Keeping up with QA Standards in an Ever-Changing Software World

Keeping up with QA Standards in an Ever-Changing Software World

Software development procedures are changing ever more quickly, at what seems like an exponential rate. This change is good for some, bad for others. One department that is finding this to be quite a nuisance is the quality assurance (QA) and testing department. QA testers track and maintain the quality of software that is based on both the internal and external features of that software. The external condition is determined based on how the software performs in real time scenario operational mode and how useful it is for users. The internal quality looks at the more ‘intrinsic’ aspects, dependent on the quality of the code and, unfortunately for QA testers, has become an easily automated process.

As software development procedures become more complicated and recently invented ones become obsolete, how can QA testers keep up?

  • Make sure you are involved in the entire process of the project: With the time and resources a good software development team can try to include as much cross-departmental collaboration as possible from the planning stages until implementation. If your job is QA, try to be a part of this. Understand what is happening the whole time, so that you can understand the procedures used and can test accordingly.
  • Should procedures change mid-project, check whether changes are technical or those of the requirements: Most often when this happens, it is the technical details that are subject to change. In other words, the intent of the requirement or behavior of the feature is the same, but implementation details can change. Before adjusting your procedures, it is essential to understand in which of these two you are modifying.
  • Keeping up with QA Standards in an Ever-Changing Software World-BodySeparate external from internal testing: To test the internal quality of a software program the QA department sees anything, not in alignment with the customer’s requirements as a defect. But you also need to think like a user to view the defects outside of the code, and technical components that could be a defect in the requirements or the user will find them, and by then it’s too late.
  • Keep your eye out for edge case issues: Developers and automated testing programs often miss the edge case issue, but that doesn’t mean you have to. To make sure edge cases don’t escape your grasp, consider which issues customers have recently reported that were not found during the testing phase of that product. Think about the newly implemented features and which areas of the application they might inadvertently have impacted. Use your special knowledge to uncover hard to find issues.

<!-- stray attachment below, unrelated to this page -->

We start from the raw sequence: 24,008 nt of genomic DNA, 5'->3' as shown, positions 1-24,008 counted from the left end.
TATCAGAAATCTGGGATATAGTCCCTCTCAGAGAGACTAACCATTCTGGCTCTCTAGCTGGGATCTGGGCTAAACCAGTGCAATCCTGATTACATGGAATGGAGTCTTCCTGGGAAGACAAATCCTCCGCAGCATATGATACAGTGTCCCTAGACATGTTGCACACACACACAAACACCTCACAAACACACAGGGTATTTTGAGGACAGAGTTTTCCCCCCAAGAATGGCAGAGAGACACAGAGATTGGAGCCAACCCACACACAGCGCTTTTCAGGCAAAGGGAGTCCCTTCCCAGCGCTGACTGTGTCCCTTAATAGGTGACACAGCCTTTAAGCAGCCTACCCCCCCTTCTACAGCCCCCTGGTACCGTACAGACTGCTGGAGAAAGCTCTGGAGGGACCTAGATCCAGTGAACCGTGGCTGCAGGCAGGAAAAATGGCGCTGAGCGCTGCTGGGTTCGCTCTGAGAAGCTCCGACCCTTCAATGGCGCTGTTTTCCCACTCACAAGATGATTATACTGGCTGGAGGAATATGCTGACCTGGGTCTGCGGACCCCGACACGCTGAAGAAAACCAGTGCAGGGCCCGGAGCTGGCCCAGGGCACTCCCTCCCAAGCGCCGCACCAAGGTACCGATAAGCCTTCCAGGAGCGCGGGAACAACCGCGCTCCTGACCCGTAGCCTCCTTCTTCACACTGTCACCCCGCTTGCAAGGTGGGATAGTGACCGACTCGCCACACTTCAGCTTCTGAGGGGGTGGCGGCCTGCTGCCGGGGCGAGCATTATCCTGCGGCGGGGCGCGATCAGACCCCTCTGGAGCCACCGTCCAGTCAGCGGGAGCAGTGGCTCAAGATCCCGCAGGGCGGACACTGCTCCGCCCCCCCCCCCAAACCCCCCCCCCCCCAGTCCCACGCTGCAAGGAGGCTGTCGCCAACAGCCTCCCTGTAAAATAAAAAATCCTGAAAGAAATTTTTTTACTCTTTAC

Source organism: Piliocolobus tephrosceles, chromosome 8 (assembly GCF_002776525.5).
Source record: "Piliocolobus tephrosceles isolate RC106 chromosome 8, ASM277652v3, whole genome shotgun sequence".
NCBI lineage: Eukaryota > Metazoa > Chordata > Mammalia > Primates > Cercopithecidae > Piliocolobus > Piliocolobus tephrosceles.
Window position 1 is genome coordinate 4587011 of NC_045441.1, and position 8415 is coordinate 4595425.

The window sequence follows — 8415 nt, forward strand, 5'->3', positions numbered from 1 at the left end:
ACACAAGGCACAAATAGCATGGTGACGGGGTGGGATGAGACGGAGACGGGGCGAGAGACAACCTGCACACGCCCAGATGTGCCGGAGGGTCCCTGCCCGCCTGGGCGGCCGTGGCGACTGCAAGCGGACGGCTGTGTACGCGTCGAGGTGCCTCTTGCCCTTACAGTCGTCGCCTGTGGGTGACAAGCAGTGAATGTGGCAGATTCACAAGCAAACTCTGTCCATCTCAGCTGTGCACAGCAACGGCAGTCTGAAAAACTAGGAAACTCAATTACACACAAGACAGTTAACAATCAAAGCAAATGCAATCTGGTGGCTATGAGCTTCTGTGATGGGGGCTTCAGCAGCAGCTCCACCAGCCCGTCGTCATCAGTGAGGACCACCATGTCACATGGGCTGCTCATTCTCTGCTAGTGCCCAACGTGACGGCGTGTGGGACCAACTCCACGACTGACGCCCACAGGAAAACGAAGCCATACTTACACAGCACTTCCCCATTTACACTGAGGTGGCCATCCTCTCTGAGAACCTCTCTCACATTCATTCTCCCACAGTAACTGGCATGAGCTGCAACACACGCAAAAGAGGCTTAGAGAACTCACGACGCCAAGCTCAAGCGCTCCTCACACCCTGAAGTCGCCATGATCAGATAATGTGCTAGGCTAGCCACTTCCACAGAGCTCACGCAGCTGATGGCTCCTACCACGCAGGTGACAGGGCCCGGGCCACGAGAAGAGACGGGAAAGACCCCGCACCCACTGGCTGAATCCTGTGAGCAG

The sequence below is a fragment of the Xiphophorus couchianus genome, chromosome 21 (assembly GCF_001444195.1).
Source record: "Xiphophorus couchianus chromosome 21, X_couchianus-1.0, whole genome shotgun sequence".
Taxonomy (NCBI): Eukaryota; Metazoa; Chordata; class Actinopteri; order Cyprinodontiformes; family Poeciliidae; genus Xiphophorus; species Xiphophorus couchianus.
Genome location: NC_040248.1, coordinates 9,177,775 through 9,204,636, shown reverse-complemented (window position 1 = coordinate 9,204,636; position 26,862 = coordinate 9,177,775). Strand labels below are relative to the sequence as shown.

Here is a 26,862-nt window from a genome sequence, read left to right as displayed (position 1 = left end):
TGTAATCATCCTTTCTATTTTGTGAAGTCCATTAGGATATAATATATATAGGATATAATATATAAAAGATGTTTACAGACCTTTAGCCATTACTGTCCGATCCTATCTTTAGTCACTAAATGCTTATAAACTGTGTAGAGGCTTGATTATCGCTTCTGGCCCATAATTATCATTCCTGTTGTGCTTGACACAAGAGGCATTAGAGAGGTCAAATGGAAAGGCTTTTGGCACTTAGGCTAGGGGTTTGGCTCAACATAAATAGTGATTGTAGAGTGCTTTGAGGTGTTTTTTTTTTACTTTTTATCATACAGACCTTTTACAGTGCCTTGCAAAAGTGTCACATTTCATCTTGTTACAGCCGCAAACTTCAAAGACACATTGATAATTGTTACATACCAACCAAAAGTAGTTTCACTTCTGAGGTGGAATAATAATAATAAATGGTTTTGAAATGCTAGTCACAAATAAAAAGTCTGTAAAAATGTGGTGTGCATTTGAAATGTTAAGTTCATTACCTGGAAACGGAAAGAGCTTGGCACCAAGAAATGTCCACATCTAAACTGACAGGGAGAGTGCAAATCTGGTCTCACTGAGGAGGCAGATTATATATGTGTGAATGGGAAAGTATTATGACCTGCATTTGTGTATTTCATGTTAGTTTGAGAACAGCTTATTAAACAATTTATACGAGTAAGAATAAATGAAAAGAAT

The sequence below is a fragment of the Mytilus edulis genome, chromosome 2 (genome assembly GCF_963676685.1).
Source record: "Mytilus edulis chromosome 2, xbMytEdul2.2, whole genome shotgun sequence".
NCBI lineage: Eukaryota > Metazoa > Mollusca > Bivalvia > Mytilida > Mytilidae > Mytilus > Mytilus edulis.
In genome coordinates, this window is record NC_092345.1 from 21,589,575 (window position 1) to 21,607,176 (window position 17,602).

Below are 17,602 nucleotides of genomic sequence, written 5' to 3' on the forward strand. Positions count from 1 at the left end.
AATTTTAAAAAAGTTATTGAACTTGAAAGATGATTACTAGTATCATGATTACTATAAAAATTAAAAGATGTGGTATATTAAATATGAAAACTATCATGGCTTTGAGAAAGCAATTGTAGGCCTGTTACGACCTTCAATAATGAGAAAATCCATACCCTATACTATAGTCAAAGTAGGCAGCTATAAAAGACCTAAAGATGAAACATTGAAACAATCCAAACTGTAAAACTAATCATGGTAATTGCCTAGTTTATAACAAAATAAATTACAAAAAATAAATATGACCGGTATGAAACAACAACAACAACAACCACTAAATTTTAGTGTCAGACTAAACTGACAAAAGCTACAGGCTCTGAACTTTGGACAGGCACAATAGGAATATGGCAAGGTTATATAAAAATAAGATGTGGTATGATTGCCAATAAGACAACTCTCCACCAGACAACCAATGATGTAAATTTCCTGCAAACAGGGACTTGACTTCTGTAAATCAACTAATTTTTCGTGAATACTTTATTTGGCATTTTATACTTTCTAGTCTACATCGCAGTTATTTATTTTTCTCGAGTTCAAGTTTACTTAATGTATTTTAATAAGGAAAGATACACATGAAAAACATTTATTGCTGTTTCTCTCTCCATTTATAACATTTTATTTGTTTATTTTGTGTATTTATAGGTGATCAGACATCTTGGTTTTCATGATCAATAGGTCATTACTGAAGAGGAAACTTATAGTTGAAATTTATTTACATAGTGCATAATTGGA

• Think depth over width when searching for issues: Sometimes testers must dig deep into an application’s functional areas to find its defects. Try to pinpoint the areas where you can impact the product by new or changing functions. Take some time to explore those areas. Consider expanding specific existing tests to cover more in-depth testing of that functionality. Try performing end-to-end tests that simulate the actions of the real users.
  • Test with the mindset of greater variety: As a QA tester, your testing method needs to consist of more than just validating default settings and repeating the same tests over and over. Your humanity is what gives you an edge over your robot colleagues. Look for various combinations of testing variables to achieve greater test coverage. List out the user scenarios and the configurations that are not usually tested by automated testers or unit tests.
Related Content: 6 Quality Assurance Myths in Software Development

Gone are the days when QA testers got to sit down and save the day, finding bug after bug after bug. Today is the reign of the automated test when software is debugged mostly by the time it reaches the manual tester, and it has happened too fast for QA testers to retire, leaving them struggling to stay relevant in the fast-paced world of software development. But people still have some competitive advantages over computers – it is up to you to find them, and leverage them to your benefit.


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Topics: Software Development Tips and Tricks